Xpress, the Coolest Section of the St. Petersburg Times, is the home for features, news and views of interest to young readers. Most of the work in Xpress, which appears on Mondays in Floridian, is produced by the Times' X-Team. The team of journalists ages 9-17 from around the Tampa Bay area is selected every year at the end of the school year to serve during the following school term. The current team of 12 was chosen out of 150 applicants. Watch for X-Team application forms in Xpress during the month of May.
Read the reviews by Xpress Film Critic Billy Norris
A long, drawn-out process
As an animator for Disney, Byron Howard takes time to bond with every character he brings to the screen.
By ALLY SIKORA
Published September 15, 2003
[Buena Vista Pictures]
The animation for Cobra Bubbles from the Stitch movies was supervised by Byron Howard at the Disney studio in Orlando.
[Times photo: Ally Sikora]
Howard has been a Disney animator for nine years. Next up for Howard: the movie Brother Bear, out Nov. 1.
ORLANDO - As he gets out of the jet-black rental car, there is no doubt that Cobra Bubbles is a strong, forceful man.
From his deep voice to his burly physique, the social worker is drawn to tough cases. And when he appears for the first time in the Disney animated movie Lilo & Stitch, you realize that he is drawn that way because he ultimately has to take control and get the family back on track.
Hundreds of people animated the hit, which recently had its sequel, Stitch! The Movie, released directly to DVD and video. It was supervising animator Byron Howard's job to draw Cobra Bubbles, who has a rough exterior but a heart of gold.
Howard, who has been a Disney animator for about nine years, says he has one of the coolest jobs on the planet. As a kid he enjoyed art and liked copying drawings from Peanuts and Mad magazine.
"I drew like any other kid, typical little boy things: airplanes, monsters, superheroes, etc. If you saw those drawings now, I don't know that they would show any particular aptitude for art," Howard said. "But I had very supportive teachers, and that made the difference. (They were) teachers who got me interested in film and art because they were interested in those things, and the spark just rubs off on you."
Although he loved drawing, he decided to study science in college. "For a while I wanted to be a nuclear physicist in a lab and discover something," he said.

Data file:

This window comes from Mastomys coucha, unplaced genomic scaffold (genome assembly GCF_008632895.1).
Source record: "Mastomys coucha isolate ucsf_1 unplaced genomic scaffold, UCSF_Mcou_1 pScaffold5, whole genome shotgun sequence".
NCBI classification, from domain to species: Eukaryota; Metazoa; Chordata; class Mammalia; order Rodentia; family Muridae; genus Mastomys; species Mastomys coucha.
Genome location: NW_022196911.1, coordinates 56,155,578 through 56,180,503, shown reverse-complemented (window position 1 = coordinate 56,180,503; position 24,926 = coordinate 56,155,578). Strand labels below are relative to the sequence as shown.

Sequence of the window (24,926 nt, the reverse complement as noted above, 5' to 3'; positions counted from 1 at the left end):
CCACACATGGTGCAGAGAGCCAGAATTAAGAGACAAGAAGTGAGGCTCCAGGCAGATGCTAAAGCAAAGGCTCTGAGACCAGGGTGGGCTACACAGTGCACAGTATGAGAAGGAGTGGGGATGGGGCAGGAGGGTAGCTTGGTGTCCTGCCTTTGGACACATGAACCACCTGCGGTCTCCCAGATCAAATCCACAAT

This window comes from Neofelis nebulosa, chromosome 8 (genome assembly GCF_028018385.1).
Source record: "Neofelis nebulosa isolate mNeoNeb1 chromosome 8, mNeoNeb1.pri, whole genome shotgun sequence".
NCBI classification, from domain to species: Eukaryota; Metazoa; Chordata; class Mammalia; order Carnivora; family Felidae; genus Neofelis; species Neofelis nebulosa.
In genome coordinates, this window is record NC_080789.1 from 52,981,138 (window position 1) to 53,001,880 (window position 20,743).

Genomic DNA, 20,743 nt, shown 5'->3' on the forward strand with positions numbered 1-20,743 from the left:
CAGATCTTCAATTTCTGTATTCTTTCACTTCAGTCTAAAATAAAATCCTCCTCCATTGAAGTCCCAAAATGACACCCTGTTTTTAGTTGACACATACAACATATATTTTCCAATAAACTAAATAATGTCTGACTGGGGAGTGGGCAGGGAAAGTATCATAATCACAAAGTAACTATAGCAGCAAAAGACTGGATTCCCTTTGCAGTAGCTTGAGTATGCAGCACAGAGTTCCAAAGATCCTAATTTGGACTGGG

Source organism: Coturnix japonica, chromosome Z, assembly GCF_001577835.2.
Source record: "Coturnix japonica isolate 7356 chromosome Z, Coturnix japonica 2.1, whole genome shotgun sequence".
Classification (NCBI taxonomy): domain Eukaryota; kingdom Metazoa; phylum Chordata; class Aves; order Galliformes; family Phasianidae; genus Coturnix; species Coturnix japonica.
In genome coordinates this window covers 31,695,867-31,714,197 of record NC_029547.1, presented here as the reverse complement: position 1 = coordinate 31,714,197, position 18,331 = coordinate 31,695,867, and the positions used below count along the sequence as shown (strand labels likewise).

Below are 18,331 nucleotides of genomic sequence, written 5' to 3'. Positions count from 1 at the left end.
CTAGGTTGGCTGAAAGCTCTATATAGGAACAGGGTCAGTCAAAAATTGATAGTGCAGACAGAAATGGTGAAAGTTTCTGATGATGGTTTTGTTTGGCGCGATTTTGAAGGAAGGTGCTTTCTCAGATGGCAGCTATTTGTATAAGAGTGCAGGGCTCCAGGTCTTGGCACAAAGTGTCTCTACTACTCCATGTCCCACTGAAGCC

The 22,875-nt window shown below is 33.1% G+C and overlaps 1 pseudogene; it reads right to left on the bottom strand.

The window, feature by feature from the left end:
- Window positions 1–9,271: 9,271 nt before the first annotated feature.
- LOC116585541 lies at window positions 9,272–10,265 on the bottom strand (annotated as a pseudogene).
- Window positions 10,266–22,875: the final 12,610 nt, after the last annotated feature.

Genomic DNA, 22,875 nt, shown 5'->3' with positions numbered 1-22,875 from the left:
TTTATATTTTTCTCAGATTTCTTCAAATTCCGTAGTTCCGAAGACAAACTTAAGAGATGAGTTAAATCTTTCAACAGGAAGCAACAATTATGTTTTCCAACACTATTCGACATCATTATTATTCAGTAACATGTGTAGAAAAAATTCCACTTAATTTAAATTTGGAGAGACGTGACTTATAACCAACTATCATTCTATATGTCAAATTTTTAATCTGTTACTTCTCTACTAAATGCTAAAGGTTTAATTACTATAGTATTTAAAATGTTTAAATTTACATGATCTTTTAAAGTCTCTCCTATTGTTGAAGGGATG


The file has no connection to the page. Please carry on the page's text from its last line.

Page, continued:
In college he got back into art after taking film and art classes at Evergreen State College in Olympia, Wash. While on vacation in Florida, he saw the Disney animation studio being built and thought it would be a cool place to work.
His first animation job was cleaning up character drawings such as the Chinese soldiers and ghost ancestors in Mulan. "Cleaning up" means "redrawing every frame of animation so that the drawings are as perfect as possible," he said.
Mulan was one of Disney's first movies animated entirely in Florida's animation studio. The animators researched Chinese history for Mulan and looked for information on aliens in Lilo & Stitch.
For Howard, one cool part of being an animator is the different experiences he has. "I get to do something different in each movie I've animated," said Howard, 34. When he started work on Brother Bear, which is scheduled for release in November, he saw a few bears up close in Silver Springs. "Some of the bears I saw were as big as refrigerators," he said.
Howard, who drew Kenai, a boy who is transformed into a bear in Brother Bear, said a movie starts when the director comes to animators with a story. Then characters are discussed. Animators trade off characters like baseball cards until they find one they want to draw.
The director gives the animators guidelines about what a character should look like. The animator sometimes puts into a character parts of the appearance of the actor who is doing its voice, or the animator will use traits of a past Disney character. Then a storyboard, which is like a big comic book, is made to give the animators an idea about what to draw in each scene.
As a supervising animator, Howard draws a character's main actions. For example, he draws a character beginning to grab an object and holding it. Other animators draw the other steps. Generally, about four years are needed to get an animated feature-length film from the drawing board to the theater.
If you'd like to be an animator, Howard recommends that you take animation classes in college and know a little about computers. The right attitude is important, too. "A good animator helps other people make their work better and can take criticism," he said.
Animators also are learning more about making movies using more complex computer programming like the folks at Pixar Animation Studios, which with Disney made Finding Nemo and Monsters, Inc. "One of the advantages over 2-D animation is the great environments computers make, like the detail of the coral reef in Finding Nemo," Howard said.
So, having worked on so many Disney films, what is Howard's favorite? Without hesitation, he said The Little Mermaid. "Ariel had certain expressions in the movie that made you feel for her," he said. "Disney tries to give their movies a strong heart and emotion that makes them special."
- Ally Sikora, 13, is in eighth grade at Coachman Fundamental Middle School and is a former member of the X-Team.